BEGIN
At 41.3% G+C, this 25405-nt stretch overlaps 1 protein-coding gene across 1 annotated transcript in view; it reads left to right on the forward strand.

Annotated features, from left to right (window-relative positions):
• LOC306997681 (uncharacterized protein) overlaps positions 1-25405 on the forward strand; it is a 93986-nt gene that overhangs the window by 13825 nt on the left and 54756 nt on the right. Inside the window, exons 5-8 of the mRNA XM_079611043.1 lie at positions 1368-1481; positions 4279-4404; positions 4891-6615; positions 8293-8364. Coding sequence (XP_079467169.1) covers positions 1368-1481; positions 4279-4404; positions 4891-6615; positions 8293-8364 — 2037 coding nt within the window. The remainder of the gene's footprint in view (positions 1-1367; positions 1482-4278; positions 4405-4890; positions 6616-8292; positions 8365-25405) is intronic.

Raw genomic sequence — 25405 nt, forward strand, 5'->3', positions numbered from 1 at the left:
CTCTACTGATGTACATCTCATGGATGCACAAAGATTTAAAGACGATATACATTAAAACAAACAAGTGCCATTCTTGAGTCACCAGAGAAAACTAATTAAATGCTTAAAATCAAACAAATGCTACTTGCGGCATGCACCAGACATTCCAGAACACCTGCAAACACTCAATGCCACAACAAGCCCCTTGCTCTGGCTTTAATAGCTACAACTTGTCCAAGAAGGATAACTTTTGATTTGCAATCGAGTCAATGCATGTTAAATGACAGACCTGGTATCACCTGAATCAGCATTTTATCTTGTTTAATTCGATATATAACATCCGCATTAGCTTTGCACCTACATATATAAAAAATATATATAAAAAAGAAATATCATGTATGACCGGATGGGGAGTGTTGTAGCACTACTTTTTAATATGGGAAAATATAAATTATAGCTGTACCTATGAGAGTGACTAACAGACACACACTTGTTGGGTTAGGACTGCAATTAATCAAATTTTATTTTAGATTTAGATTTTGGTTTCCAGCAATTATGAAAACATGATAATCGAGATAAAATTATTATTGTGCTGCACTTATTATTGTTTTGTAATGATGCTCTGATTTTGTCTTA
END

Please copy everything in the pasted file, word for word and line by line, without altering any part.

At 41.3% G+C, this 25405-nt stretch overlaps 1 protein-coding gene across 1 annotated transcript in view; it reads left to right on the forward strand.

Annotated features, from left to right (window-relative positions):
• LOC306997681 (uncharacterized protein) overlaps positions 1-25405 on the forward strand; it is a 93986-nt gene that overhangs the window by 13825 nt on the left and 54756 nt on the right. Inside the window, exons 5-8 of the mRNA XM_079611043.1 lie at positions 1368-1481; positions 4279-4404; positions 4891-6615; positions 8293-8364. Coding sequence (XP_079467169.1) covers positions 1368-1481; positions 4279-4404; positions 4891-6615; positions 8293-8364 — 2037 coding nt within the window. The remainder of the gene's footprint in view (positions 1-1367; positions 1482-4278; positions 4405-4890; positions 6616-8292; positions 8365-25405) is intronic.

Raw genomic sequence — 25405 nt, forward strand, 5'->3', positions numbered from 1 at the left:
CTCTACTGATGTACATCTCATGGATGCACAAAGATTTAAAGACGATATACATTAAAACAAACAAGTGCCATTCTTGAGTCACCAGAGAAAACTAATTAAATGCTTAAAATCAAACAAATGCTACTTGCGGCATGCACCAGACATTCCAGAACACCTGCAAACACTCAATGCCACAACAAGCCCCTTGCTCTGGCTTTAATAGCTACAACTTGTCCAAGAAGGATAACTTTTGATTTGCAATCGAGTCAATGCATGTTAAATGACAGACCTGGTATCACCTGAATCAGCATTTTATCTTGTTTAATTCGATATATAACATCCGCATTAGCTTTGCACCTACATATATAAAAAATATATATAAAAAAGAAATATCATGTATGACCGGATGGGGAGTGTTGTAGCACTACTTTTTAATATGGGAAAATATAAATTATAGCTGTACCTATGAGAGTGACTAACAGACACACACTTGTTGGGTTAGGACTGCAATTAATCAAATTTTATTTTAGATTTAGATTTTGGTTTCCAGCAATTATGAAAACATGATAATCGAGATAAAATTATTATTGTGCTGCACTTATTATTGTTTTGTAATGATGCTCTGATTTTGTCTTA